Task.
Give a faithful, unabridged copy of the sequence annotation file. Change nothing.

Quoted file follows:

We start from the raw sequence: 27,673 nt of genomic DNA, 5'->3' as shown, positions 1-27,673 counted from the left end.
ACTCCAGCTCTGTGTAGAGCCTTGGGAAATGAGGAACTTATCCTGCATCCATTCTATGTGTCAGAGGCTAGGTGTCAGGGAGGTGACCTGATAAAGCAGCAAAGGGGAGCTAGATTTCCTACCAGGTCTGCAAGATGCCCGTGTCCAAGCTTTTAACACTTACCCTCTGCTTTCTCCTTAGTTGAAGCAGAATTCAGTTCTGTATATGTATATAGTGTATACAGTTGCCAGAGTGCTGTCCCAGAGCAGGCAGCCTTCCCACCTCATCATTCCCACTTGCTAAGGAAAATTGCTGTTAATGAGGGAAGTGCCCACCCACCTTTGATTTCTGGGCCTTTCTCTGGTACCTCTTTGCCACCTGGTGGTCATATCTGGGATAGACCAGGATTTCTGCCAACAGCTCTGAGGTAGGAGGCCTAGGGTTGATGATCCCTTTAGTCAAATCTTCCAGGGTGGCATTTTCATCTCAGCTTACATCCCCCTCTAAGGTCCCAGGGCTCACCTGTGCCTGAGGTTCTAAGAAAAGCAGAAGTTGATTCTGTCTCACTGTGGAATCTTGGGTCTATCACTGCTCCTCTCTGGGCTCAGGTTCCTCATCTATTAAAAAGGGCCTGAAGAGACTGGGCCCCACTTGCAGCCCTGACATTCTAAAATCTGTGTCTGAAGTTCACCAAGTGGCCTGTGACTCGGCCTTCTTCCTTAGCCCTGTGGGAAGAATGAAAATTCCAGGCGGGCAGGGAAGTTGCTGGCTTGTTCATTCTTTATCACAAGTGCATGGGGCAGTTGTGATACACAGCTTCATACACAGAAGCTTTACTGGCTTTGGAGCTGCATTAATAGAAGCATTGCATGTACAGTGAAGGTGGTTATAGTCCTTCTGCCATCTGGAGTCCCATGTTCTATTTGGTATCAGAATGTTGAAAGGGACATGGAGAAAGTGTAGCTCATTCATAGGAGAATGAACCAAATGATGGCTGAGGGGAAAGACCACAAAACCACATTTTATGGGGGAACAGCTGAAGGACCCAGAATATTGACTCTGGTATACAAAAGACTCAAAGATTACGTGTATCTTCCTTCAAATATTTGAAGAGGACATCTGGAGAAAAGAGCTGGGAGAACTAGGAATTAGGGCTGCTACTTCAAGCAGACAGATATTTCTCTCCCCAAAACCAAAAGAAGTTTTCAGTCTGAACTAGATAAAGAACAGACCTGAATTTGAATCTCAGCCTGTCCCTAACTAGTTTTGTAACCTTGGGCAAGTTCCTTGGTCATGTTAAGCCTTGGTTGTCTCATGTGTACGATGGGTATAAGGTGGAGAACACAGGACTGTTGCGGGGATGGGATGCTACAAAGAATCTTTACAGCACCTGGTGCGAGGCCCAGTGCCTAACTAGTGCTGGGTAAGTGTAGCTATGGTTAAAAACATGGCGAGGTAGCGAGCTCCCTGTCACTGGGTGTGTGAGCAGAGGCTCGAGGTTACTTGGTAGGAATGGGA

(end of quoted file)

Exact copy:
We start from the raw sequence: 27,673 nt of genomic DNA, 5'->3' as shown, positions 1-27,673 counted from the left end.
ACTCCAGCTCTGTGTAGAGCCTTGGGAAATGAGGAACTTATCCTGCATCCATTCTATGTGTCAGAGGCTAGGTGTCAGGGAGGTGACCTGATAAAGCAGCAAAGGGGAGCTAGATTTCCTACCAGGTCTGCAAGATGCCCGTGTCCAAGCTTTTAACACTTACCCTCTGCTTTCTCCTTAGTTGAAGCAGAATTCAGTTCTGTATATGTATATAGTGTATACAGTTGCCAGAGTGCTGTCCCAGAGCAGGCAGCCTTCCCACCTCATCATTCCCACTTGCTAAGGAAAATTGCTGTTAATGAGGGAAGTGCCCACCCACCTTTGATTTCTGGGCCTTTCTCTGGTACCTCTTTGCCACCTGGTGGTCATATCTGGGATAGACCAGGATTTCTGCCAACAGCTCTGAGGTAGGAGGCCTAGGGTTGATGATCCCTTTAGTCAAATCTTCCAGGGTGGCATTTTCATCTCAGCTTACATCCCCCTCTAAGGTCCCAGGGCTCACCTGTGCCTGAGGTTCTAAGAAAAGCAGAAGTTGATTCTGTCTCACTGTGGAATCTTGGGTCTATCACTGCTCCTCTCTGGGCTCAGGTTCCTCATCTATTAAAAAGGGCCTGAAGAGACTGGGCCCCACTTGCAGCCCTGACATTCTAAAATCTGTGTCTGAAGTTCACCAAGTGGCCTGTGACTCGGCCTTCTTCCTTAGCCCTGTGGGAAGAATGAAAATTCCAGGCGGGCAGGGAAGTTGCTGGCTTGTTCATTCTTTATCACAAGTGCATGGGGCAGTTGTGATACACAGCTTCATACACAGAAGCTTTACTGGCTTTGGAGCTGCATTAATAGAAGCATTGCATGTACAGTGAAGGTGGTTATAGTCCTTCTGCCATCTGGAGTCCCATGTTCTATTTGGTATCAGAATGTTGAAAGGGACATGGAGAAAGTGTAGCTCATTCATAGGAGAATGAACCAAATGATGGCTGAGGGGAAAGACCACAAAACCACATTTTATGGGGGAACAGCTGAAGGACCCAGAATATTGACTCTGGTATACAAAAGACTCAAAGATTACGTGTATCTTCCTTCAAATATTTGAAGAGGACATCTGGAGAAAAGAGCTGGGAGAACTAGGAATTAGGGCTGCTACTTCAAGCAGACAGATATTTCTCTCCCCAAAACCAAAAGAAGTTTTCAGTCTGAACTAGATAAAGAACAGACCTGAATTTGAATCTCAGCCTGTCCCTAACTAGTTTTGTAACCTTGGGCAAGTTCCTTGGTCATGTTAAGCCTTGGTTGTCTCATGTGTACGATGGGTATAAGGTGGAGAACACAGGACTGTTGCGGGGATGGGATGCTACAAAGAATCTTTACAGCACCTGGTGCGAGGCCCAGTGCCTAACTAGTGCTGGGTAAGTGTAGCTATGGTTAAAAACATGGCGAGGTAGCGAGCTCCCTGTCACTGGGTGTGTGAGCAGAGGCTCGAGGTTACTTGGTAGGAATGGGA